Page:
Erin’s approach to sharing the dharma is also influenced by her ongoing experience as a student of the Diamond Approach by A.H. Almaas and by her love of embodiment, wild nature, and socially engaged practice. She is thrilled to be training with Thanissara and Kittisaro through the Dhammapala Training, which is designed to bring forth an embodied bodhisattva ideal within the lineage of Theravada Buddhism.
Erin offers practice interviews to committed students on a sliding scale. Please contact her at email@example.com.
Yong Oh entered the Buddhist path through Soto Zen and now practices and offers teachings primarily within the insight meditation tradition. He is a graduate of Spirit Rock Meditation Center’s Community Dharma Leaders program and is currently a participant in the 2017-2021 Insight Meditation Society Retreat Teacher Training program as well as the Sacred Mountain Sangha Dharmapala Training with his primary teachers Kittisaro and Thanissara.
He has co-led the Chattanooga Insight Meditation group, formerly served as a board member for the Southern Dharma Retreat Center, and is currently on the Leadership Council for Sacred Mountain Sangha. Yong presently works as a meditation coach for the Ten Percent Happier meditation app, founded by ABC News anchor Dan Harris. Yong is also an acupuncturist, loves the outdoors and bringing the practice of meditation into nature, and aspires to support practitioners of color in the Dharma.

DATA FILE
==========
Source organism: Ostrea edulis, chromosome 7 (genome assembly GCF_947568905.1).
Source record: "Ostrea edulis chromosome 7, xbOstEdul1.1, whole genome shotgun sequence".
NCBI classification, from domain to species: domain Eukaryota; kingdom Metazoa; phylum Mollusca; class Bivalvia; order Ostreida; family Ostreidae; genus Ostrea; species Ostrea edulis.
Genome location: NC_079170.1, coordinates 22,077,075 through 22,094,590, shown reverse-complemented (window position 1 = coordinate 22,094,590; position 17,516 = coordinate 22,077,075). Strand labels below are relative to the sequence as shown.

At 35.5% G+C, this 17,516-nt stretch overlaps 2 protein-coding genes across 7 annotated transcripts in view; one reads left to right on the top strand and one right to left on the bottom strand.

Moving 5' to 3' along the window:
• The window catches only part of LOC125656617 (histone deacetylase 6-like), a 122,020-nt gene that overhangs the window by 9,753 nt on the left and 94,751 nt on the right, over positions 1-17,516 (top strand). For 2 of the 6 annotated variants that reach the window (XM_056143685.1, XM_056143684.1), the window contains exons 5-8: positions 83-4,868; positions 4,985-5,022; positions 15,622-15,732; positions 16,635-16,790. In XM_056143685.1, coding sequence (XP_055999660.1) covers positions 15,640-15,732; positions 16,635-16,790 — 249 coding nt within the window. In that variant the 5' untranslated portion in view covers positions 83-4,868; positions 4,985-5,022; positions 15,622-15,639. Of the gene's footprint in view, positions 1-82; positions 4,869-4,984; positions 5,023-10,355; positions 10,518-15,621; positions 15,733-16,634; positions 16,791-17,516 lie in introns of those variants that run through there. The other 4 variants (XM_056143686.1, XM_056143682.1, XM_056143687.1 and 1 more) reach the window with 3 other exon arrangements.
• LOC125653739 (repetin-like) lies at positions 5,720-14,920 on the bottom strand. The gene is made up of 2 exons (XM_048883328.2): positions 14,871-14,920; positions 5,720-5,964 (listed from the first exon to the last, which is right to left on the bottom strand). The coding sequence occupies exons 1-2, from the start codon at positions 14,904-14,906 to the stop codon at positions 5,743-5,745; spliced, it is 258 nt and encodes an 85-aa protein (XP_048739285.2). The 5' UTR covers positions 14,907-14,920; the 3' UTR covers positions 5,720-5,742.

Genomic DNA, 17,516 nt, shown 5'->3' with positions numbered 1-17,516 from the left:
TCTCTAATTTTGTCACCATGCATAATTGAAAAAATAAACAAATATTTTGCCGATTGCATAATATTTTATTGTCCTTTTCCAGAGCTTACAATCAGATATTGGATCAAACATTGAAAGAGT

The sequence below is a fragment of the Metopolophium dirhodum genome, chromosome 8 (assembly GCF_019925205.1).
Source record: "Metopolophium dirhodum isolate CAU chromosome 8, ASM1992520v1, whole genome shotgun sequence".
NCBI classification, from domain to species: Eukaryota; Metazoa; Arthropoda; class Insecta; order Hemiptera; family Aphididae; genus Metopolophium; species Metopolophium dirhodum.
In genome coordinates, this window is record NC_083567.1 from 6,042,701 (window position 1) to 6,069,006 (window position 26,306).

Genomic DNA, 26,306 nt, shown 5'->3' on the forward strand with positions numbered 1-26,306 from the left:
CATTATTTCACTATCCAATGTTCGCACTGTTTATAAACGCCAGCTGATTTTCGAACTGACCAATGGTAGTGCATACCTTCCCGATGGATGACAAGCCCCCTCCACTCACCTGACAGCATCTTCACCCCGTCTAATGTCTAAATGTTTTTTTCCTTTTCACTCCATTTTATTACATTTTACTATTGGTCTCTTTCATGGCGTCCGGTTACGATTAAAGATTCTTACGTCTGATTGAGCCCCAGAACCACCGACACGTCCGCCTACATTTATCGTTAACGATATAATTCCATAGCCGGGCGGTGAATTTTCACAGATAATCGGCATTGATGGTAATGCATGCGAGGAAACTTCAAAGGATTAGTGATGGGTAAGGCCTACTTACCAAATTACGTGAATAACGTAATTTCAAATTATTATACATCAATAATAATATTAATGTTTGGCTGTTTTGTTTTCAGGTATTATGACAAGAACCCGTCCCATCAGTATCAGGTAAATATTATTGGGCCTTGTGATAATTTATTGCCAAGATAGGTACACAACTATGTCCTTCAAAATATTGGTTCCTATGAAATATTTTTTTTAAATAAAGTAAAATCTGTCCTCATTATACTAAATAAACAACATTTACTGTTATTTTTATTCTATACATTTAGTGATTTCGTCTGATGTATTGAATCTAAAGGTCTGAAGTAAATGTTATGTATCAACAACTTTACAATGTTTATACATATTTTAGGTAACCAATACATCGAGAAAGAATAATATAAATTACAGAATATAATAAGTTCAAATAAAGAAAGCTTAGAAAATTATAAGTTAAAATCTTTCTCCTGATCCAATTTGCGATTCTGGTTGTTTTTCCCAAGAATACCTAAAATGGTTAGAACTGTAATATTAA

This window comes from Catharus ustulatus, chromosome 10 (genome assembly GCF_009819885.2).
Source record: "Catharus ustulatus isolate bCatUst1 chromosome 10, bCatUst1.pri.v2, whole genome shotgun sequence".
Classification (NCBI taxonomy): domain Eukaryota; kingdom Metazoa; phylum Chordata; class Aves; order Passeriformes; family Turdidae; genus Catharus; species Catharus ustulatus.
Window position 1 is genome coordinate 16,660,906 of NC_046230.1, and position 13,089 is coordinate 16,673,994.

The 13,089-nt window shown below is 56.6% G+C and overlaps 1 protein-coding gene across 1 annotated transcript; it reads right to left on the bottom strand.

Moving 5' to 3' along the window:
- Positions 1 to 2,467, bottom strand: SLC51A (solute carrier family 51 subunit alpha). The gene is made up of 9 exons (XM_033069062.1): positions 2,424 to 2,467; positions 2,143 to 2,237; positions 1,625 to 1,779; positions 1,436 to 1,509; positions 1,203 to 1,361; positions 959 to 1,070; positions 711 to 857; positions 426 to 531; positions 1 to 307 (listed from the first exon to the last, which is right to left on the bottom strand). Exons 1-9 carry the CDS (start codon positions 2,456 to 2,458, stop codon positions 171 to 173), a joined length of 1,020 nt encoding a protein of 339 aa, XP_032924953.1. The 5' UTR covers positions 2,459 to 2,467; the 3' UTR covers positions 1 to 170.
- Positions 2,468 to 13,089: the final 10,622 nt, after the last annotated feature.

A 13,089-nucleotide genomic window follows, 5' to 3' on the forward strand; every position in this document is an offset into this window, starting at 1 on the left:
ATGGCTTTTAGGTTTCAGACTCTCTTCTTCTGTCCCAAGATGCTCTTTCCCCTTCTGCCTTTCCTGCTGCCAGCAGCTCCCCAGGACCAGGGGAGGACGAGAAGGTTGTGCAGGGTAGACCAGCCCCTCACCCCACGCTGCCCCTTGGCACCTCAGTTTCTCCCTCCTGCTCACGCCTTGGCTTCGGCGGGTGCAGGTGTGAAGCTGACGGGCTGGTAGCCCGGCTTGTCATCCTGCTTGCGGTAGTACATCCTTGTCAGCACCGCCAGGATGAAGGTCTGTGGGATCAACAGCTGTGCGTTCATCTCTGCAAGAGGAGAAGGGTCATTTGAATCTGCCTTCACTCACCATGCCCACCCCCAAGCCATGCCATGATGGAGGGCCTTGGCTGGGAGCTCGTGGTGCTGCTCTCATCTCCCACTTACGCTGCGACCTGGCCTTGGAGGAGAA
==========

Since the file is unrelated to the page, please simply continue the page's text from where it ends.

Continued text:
Yong offers practice interviews on a dana basis. Please contact him at firstname.lastname@example.org.
BOARD OF DIRECTORS
Victor Lopez currently serves as president of the board of directors. He has been practicing meditation since 2012 and has attended many residential retreats and classes over the years. As a physician, Vic has practiced family medicine and provided medical care in our community since 1980. He has also offered his medical skills through volunteering at the local hospice and in Guatemala.
Cindy Dunbar is vice president of the board. She also oversees the Dharma Center’s programs and retreats committee. Cindy has been practicing meditation since 2009. She is currently retired and loves spending time outdoors skiing, mountain biking, hiking, and doing trail work.
Lynne Sholler is secretary for the board of directors. She has been practicing meditation since 2012 and has served as a board member since 2017. She enjoys taking classes for greater depth of her practice as well as attending daylong and residential retreats. Lynne is a civil rights attorney and has been a volunteer and board member for numerous local organizations, including Manna Soup Kitchen, Women’s Resource Center, and Access to Justice.
Margi Buiso currently acts as the board liaison with the homeowner’s association and the BASE committee, which cares for our building. As a self-confessed dharma bum, she chose the path of meditation at age 18. Since retiring from nursing, she has been fortunate to attend several long retreats at IMS in Barre, Massachusetts. With a passion for anything outdoors, Margi enjoys gardening, hiking, camping, skiing, snowshoeing, water sports, arch hunting, and lots of solitary time in nature. numerous local organizations, including Manna Soup Kitchen, Women’s Resource Center, and Access to Justice.